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NCJ Number: 213242 Find in a Library
Title: Right to Counsel: The Sixth Amendment Guarantees an "Accused" Person Counsel for His Defense in a Criminal Prosecution
Journal: Police: The Law Enforcement Magazine  Volume:30  Issue:2  Dated:February 2006  Pages:70-72
Author(s): Devallis Rutledge
Date Published: February 2006
Page Count: 3
Document: DOC
Publisher: http://www.bobit.com/bobit/main.cfm 
Type: Legislation/Policy Description
Format: Article
Language: English
Country: United States of America
Annotation: This article explains court decisions that bear upon the right to counsel for a defendant under the sixth amendment of the U.S. Constitution.
Abstract: Two years before its "Miranda" ruling, the U.S. Supreme Court held that a suspect's statement could not be used to prove guilt at trial if the statement was "deliberately elicited" from an indicted defendant after he/she had retained counsel while counsel was not present (Massiah v. United States). This rule became known as the "Massiah exclusionary rule." In two subsequent decisions, "United States v. Wade" and "Gilbert v. California," the Supreme Court created a similar rule regarding the admissibility of pretrial identifications. After a suspect has been indicted and has obtained counsel, he/she has a right to have counsel present during a lineup. If the lineup is conducted without counsel present, an identification made cannot be used as evidence in court (Wade-Gilbert rule). In most jurisdictions, the sixth amendment right to counsel applies either at the time of indictment or at the first court appearance after formal charges have been brought, whichever comes first. The U.S. Supreme Court has ruled that "Massiah" does not prohibit prosecutorial use of statements made prior to the beginning of adversarial judicial proceedings. Further, if adversarial proceedings have begun but the defendant has neither retained nor requested an attorney nor had an attorney appointed to represent him/her, a "Miranda" warning and waiver will be sufficient to make subsequent defendant statements or identifications admissible in the face of sixth amendment challenges. The aforementioned principles apply to the actions of undercover officers and to informants who may be under instruction from law enforcement personnel to obtain statements from a defendant who has retained counsel.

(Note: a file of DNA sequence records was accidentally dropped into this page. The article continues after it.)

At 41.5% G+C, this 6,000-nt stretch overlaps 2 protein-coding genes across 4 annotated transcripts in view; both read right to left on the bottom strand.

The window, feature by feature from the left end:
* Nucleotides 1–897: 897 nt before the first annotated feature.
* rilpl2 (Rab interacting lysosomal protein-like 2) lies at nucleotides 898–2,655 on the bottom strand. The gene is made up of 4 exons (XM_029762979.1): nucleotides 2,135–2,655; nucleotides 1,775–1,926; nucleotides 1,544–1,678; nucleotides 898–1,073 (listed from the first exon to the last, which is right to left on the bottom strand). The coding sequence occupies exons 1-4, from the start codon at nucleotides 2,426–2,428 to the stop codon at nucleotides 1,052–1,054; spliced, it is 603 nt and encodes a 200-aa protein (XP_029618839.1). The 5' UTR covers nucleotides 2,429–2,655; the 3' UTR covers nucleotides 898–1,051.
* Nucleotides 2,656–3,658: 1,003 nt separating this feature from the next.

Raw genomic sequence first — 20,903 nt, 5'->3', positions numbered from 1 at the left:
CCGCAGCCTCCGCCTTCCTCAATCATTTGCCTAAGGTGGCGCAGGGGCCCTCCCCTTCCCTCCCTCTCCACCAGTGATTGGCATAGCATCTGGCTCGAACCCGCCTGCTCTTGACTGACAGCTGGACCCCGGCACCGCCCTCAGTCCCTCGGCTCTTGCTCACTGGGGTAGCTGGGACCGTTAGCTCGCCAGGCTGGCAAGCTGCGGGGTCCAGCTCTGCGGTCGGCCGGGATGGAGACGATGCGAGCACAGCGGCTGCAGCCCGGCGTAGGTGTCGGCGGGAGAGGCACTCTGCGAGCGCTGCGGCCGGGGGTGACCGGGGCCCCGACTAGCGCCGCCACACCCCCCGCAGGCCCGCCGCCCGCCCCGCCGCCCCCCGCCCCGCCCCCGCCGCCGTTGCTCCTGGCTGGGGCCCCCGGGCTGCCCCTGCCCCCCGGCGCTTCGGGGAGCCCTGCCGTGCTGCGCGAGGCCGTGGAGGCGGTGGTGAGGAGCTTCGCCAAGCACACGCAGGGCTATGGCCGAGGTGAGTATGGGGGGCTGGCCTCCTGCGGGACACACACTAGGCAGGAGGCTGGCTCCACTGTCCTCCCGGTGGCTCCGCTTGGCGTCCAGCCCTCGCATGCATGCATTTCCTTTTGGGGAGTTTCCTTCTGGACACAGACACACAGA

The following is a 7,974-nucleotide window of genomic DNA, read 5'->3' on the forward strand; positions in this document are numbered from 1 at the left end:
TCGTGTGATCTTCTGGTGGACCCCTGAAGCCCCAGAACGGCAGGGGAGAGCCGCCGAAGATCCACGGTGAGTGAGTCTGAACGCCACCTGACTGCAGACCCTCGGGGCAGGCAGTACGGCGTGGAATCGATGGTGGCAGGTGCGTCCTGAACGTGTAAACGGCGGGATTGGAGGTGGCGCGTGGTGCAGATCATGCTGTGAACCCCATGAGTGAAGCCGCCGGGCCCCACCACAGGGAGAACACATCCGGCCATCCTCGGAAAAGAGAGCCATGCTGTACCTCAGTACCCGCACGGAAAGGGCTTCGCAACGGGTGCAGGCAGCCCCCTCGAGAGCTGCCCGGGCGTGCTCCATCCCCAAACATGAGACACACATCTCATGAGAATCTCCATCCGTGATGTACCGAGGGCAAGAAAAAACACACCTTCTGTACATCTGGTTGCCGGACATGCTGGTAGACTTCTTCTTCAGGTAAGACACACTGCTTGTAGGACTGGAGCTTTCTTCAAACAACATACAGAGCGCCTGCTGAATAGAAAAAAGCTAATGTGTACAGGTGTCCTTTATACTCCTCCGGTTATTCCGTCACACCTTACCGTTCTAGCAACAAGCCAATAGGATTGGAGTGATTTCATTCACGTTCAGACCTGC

Main Term(s): Police legal training
Index Term(s): Interview and interrogation; Line-up; Police legal limitations; Right to counsel; Rules of evidence; US Supreme Court decisions
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http://www.ncjrs.gov/App/publications/abstract.aspx?ID=234736

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